|Author (Person)||Freudenstein, Roland, Ilves, Toomas Hendrick|
|Publisher||Center for European Policy Analysis|
|Publication Date||February 2022|
|Content Type||Blog & Commentary|
It's not just Russian tanks and missiles that threaten Ukraine and the Western alliance. It's Russian cyberattacks.
For the past decade and a half, cyberattacks have been part and parcel of Russia’s arsenal of hybrid warfare, not only against Ukraine but against the entire West, from foreign ministries, parliaments, to think tanks, all the way to WADA, the World Anti-Doping Agency. The stakes are enormous. Cyberattacks damage economies, paralyze governments, and endanger human lives. The EU’s Strategic Compass highlights the dangers of cyberattacks, disinformation, and malign influence.
Democracies must resist and make cybersecurity a central element of transatlantic security cooperation. This goes far beyond building NATO cyber centers of excellence such as in Tallinn. It encompasses general tech regulation. What needs to happen now is the next logical step: a concerted effort at ‘security proofing’ not only products and services, but also in EU legislation.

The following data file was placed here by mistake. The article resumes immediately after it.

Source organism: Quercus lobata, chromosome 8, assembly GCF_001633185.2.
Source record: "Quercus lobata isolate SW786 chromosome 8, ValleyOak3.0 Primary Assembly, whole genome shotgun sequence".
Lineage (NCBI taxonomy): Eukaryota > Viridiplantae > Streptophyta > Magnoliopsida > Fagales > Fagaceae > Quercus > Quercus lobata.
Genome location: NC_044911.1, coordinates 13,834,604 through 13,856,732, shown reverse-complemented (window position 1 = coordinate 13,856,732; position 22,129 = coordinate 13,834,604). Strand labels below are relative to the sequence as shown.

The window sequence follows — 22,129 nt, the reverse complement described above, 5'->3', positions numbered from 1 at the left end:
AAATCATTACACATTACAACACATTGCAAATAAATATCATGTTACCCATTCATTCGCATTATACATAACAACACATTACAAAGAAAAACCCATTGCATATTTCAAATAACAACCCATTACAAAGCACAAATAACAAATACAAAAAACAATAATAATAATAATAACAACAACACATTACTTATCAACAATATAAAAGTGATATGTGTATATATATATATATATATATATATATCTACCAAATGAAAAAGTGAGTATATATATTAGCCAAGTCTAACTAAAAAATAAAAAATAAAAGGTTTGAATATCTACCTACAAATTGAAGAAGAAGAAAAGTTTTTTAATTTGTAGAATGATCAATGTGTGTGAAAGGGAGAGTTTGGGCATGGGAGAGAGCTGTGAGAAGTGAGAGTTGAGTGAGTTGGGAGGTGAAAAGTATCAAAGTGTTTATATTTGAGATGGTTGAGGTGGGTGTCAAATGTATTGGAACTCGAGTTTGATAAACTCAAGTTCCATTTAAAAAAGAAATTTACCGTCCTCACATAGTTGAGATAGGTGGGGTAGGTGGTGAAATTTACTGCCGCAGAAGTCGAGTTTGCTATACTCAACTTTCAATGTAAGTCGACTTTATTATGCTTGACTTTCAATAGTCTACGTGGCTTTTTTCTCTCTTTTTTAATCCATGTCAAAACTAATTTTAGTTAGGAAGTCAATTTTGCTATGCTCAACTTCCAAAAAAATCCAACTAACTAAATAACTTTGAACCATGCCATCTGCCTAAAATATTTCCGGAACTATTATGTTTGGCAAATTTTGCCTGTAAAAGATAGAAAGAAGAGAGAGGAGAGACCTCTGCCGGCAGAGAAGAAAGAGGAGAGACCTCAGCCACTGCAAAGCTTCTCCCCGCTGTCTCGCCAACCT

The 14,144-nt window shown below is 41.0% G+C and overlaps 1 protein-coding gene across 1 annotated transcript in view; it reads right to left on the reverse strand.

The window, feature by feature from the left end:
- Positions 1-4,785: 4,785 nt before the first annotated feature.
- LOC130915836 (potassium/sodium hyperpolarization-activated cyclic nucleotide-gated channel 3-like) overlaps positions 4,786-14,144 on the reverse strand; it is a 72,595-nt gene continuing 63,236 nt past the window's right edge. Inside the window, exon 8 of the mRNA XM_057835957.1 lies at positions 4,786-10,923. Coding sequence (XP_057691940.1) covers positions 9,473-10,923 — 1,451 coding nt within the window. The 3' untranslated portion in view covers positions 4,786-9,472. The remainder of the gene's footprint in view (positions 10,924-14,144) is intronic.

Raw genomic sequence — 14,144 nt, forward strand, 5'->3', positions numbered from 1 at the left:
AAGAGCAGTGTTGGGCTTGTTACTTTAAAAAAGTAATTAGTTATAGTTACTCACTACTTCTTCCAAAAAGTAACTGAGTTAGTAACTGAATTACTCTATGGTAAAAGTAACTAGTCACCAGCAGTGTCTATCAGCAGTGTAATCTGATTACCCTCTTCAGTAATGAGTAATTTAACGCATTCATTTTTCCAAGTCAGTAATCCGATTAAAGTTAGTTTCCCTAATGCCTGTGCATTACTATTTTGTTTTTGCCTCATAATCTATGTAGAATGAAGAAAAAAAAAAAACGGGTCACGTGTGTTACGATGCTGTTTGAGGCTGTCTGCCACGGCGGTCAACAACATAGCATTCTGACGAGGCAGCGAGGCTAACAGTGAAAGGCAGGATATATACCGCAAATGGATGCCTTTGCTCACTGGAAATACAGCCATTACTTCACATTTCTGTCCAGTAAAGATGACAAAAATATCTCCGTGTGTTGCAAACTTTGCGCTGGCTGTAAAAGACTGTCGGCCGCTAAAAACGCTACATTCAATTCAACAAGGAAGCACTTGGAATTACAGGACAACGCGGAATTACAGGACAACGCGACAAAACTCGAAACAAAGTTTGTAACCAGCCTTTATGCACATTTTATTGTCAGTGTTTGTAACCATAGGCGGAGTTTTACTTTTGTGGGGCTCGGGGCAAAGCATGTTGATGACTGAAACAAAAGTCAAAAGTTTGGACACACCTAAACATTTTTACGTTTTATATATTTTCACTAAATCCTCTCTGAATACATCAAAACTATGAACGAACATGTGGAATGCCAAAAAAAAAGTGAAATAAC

This is where the current state of EU regulation is wanting. The obligation to make digital infrastructure accessible to all actors, in the name of non-discrimination will, if nothing changes, include the malevolent actors from Europe’s proven cyber adversaries. Browser companies should be able to ‘discriminate’ against criminals and hostile state actors – that’s in everybody’s interest.
There is considerable room for improvement in the way the US and the EU handle cybersecurity. Instead of playing up their differences in tech regulation, Europe and US must seek common ground, placing security and defense of democracy at the center of our efforts.
|Subject Categories||Security and Defence|
|Subject Tags||EU-Russia Relationships, Hybrid Warfare|
|Keywords||Cybersecurity, Disinformation | Fake News
|Countries / Regions||Europe, Russia, United States|